Essity: A Hygiene And Health Powerhouse Is Spun-Off

| About: Essity Aktiebolag (ESSYY)

Summary

Swedish company Svenka Cellulosa Aktiebolget or SCA spun-off their hygiene and health business under the new name Essity. The new spin-off began trading June 15th.

Although not confirmed by the Company, a group of private equity buyers reportedly tried to buy Essity for $22 billion earlier this year.

Expect this excellent business to command a premium multiple.

A hygiene and health giant hiding as a forest products company

Sweden's Svenska Cellulosa Aktiebolaget or SCA dates back to 1929 as a holding company for ten forestry businesses. Over the proceeding decades, SCA began acquiring various hygiene businesses although they remain the largest private land owner of forest land in Europe holding roughly 2.6 million hectares (6.4 million acres). Separating these two businesses made sense and hopefully will allow the true value of each to be realized.

How does Essity look going forward?

In 2016, Essity (OTC:ESSYY) accounted for 86% ($11.5 billion) of SCA's total revenue so while SCA was originally founded as a forest products company, in reality, it was a health and hygiene business and had been for many years. It earned around $480 million and generated $790 million in owner earnings last year.

The Company's reach extends into roughly 150 countries and is recognizable under names like TENA (diapers) and TORK (toilet paper) among others. Simply put, it has a very large presence in the tissue and diaper market globally. They are the biggest seller of tissue in Europe and the largest and fourth largest seller of adult and baby diapers in the world. While these businesses certainly aren't glamorous, they have excellent long-term economics and are entrenched in their respective markets.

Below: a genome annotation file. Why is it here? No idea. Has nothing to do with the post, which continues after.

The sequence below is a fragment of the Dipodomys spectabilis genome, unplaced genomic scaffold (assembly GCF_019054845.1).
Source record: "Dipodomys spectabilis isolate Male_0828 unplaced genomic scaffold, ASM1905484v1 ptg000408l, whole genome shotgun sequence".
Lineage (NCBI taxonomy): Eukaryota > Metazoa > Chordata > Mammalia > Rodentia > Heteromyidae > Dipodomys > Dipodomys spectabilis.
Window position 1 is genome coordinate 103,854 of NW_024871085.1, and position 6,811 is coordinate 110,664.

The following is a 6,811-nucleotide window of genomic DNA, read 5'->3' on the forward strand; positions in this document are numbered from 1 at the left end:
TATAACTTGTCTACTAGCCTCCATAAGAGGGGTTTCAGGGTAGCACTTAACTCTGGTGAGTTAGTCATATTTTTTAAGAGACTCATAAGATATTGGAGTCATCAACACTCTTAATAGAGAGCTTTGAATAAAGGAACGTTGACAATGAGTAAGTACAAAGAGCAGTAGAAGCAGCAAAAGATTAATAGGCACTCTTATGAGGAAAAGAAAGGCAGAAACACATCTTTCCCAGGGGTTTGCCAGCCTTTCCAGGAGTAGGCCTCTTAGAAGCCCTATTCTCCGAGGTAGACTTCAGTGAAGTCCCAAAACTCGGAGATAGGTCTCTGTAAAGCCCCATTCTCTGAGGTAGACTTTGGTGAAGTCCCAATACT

Make no mistake about it though, these are competitive industries dominated by Procter and Gamble, Johnson and Johnson, Kimberly-Clark, Unicharm, Ontex, Reckitt Benckiser, and Essity. Any smaller players in the industry are simply bought up by one of the big boys.

The chart below shows Essity's market position in each of their business segments:

Essity market positions 2016 Worldwide Europe North America Latin America Asia
Incontinence care 1 1 4 1 3
Baby diapers 4 2 - 6 6
Feminine care 6 3 - 1 12

Source: Essity website

Unglamorous but predictable and stable growth

The Company noted that as of 2016, the size of the global health and hygiene markets was roughly $125 billion. This further breaks down into the following worldwide markets:

  • Personal care $63 billion ($26 billion baby diapers, $14 billion feminine care, $10 billion incontinence products, & $13 billion in the medical solutions.)
  • Tissue $61 billion

Not surprisingly, the personal care segment will experience its largest growth in emerging markets where penetration rates for things like diapers and feminine care products are a fraction of their mature counterparts. Essity noted that consumption rates for baby diapers in Asia and incontinence products are only 1/5th and 1/6th per capita compared to Western Europe. This holds accurate for the tissue segment as well as tissue consumption in Eastern Europe is only about 1/3rd that of their Western European neighbors.

This is not an industry where rapid growth will be the norm but it will be stable and growing. The market for baby diapers is expected to reach $64 billion globally by 2022 up from $26 billion today.

A segment that could experience high growth however over the next two decades is for incontinence products (adult diapers among others) due to the baby boomer generation as well as those a bit younger suffering from bladder control issues. Yes, not sexy stuff but a problem more people have than you might think. This also happens to be a segment Essity dominates as the largest seller of incontinence products in the world. In fact, it is estimated that adult diaper sales will surpass revenue from baby diapers in the U.S. over the next decade. This is already happening in countries where a large percentage of the population are senior citizens like Japan.